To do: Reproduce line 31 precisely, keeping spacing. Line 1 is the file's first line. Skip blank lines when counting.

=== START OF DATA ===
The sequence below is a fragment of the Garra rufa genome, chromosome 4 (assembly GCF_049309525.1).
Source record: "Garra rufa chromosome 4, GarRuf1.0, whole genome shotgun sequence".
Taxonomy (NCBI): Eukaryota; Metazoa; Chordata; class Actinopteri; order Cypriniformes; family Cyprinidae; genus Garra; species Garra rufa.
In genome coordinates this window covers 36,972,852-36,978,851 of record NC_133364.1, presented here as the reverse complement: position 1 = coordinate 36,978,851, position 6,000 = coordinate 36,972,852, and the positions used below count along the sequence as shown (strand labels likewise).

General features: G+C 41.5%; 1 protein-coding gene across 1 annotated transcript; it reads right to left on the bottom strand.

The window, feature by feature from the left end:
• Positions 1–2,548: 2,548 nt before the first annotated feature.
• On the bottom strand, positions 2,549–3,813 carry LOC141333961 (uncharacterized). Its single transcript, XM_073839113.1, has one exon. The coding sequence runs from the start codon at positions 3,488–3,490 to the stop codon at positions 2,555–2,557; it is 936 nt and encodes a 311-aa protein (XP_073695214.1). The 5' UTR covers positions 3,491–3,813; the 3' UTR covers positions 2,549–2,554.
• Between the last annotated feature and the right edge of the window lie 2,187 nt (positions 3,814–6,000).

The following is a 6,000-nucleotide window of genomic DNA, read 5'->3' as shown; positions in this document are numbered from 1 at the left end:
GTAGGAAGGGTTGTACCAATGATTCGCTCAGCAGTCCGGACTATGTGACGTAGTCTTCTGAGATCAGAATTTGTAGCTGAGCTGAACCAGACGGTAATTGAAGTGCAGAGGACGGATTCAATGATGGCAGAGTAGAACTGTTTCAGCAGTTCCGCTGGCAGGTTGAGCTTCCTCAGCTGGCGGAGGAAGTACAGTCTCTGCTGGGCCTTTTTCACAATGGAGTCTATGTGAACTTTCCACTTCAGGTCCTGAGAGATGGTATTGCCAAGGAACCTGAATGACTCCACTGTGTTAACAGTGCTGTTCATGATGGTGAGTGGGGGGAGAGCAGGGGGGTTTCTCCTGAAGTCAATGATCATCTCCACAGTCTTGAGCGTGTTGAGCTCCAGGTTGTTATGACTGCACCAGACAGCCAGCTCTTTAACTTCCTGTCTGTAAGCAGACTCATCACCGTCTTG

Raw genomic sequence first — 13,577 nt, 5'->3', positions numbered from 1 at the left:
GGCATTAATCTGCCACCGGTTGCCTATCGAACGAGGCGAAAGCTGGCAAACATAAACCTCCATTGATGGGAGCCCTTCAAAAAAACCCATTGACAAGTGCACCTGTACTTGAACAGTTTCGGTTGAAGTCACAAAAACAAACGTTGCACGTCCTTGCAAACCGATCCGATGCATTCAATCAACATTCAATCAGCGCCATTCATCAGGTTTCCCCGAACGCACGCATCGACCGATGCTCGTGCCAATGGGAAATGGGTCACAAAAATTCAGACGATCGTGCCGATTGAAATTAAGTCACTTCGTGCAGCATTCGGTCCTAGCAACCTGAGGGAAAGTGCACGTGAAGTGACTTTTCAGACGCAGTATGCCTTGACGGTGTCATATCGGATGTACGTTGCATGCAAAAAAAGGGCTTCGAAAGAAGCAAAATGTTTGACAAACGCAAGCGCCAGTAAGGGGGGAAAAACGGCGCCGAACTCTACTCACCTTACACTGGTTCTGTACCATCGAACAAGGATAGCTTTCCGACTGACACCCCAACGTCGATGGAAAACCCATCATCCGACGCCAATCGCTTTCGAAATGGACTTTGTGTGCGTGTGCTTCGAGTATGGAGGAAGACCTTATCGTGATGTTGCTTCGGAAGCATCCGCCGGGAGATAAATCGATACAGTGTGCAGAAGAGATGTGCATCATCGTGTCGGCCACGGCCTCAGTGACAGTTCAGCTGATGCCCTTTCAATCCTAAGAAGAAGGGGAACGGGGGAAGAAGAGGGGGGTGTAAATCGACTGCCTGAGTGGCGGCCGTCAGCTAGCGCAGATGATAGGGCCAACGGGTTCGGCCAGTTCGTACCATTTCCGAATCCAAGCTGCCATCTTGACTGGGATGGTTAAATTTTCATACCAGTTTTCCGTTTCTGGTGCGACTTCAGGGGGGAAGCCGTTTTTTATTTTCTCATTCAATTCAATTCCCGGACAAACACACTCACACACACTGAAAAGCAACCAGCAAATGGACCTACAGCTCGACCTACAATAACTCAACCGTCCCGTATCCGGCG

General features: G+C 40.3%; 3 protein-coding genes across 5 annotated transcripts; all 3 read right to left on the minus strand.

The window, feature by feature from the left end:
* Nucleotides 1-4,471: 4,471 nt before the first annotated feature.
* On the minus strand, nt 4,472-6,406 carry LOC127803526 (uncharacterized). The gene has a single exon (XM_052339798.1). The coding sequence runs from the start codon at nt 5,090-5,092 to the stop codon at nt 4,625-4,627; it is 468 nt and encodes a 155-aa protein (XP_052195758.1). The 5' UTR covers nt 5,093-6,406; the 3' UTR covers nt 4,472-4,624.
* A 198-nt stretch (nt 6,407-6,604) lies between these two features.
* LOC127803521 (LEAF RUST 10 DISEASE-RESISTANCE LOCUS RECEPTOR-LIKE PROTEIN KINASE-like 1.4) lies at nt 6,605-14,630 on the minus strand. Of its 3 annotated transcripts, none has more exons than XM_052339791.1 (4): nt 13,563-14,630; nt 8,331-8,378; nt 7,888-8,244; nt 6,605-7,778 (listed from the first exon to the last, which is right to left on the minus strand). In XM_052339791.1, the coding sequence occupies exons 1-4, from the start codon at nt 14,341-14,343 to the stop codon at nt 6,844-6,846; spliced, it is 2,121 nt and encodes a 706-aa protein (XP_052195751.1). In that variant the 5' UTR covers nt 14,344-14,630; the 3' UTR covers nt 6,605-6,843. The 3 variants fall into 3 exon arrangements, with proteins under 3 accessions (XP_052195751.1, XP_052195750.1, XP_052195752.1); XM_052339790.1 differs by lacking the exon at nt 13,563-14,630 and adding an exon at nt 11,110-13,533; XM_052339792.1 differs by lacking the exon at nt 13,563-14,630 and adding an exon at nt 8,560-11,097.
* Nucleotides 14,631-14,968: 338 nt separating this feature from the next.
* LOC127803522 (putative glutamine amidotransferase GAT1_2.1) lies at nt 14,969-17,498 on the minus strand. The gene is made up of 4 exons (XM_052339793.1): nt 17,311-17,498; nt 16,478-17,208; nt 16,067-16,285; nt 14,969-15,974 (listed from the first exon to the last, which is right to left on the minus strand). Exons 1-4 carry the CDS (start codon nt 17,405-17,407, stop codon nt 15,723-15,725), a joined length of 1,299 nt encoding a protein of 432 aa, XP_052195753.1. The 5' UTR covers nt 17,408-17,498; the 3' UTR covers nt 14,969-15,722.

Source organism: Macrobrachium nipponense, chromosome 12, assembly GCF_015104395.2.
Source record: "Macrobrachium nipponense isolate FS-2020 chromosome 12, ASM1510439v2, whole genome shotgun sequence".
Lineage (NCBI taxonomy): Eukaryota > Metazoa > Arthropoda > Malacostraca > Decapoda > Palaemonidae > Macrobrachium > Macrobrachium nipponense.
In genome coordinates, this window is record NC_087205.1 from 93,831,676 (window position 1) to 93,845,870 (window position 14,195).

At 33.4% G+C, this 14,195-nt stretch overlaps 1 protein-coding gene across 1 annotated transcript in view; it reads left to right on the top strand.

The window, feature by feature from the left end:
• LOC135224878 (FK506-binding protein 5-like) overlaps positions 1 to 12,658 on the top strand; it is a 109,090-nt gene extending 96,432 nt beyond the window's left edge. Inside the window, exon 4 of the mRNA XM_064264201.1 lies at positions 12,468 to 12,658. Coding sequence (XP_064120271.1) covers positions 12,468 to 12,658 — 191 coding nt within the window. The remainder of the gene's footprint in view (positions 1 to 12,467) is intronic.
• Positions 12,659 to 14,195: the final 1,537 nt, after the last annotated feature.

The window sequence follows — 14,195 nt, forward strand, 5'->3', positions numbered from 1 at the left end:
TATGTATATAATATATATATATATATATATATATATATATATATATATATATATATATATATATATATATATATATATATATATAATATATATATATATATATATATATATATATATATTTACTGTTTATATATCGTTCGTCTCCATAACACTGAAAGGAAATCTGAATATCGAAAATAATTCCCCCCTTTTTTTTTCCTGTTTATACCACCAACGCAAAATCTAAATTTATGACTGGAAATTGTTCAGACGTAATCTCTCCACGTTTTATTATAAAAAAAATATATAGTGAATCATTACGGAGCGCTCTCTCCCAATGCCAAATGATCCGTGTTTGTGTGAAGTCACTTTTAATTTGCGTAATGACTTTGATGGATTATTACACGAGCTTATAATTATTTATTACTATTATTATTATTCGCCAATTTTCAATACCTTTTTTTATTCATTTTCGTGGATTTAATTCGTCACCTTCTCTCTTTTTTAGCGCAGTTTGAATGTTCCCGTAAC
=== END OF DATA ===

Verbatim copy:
TATGTATATAATATATATATATATATATATATATATATATATATATATATATATATATATATATATATATATATATATATATATAATATATATATATATATATATATATATATATATATTTACTGTTTATATATCGTTCGTCTCCATAACACTGAAAGGAAATCTGAATATCGAAAATAATTCCCCCCTTTTTTTTTCCTGTTTATACCACCAACGCAAAATCTAAATTTATGACTGGAAATTGTTCAGACGTAATCTCTCCACGTTTTATTATAAAAAAAATATATAGTGAATCATTACGGAGCGCTCTCTCCCAATGCCAAATGATCCGTGTTTGTGTGAAGTCACTTTTAATTTGCGTAATGACTTTGATGGATTATTACACGAGCTTATAATTATTTATTACTATTATTATTATTCGCCAATTTTCAATACCTTTTTTTATTCATTTTCGTGGATTTAATTCGTCACCTTCTCTCTTTTTTAGCGCAGTTTGAATGTTCCCGTAAC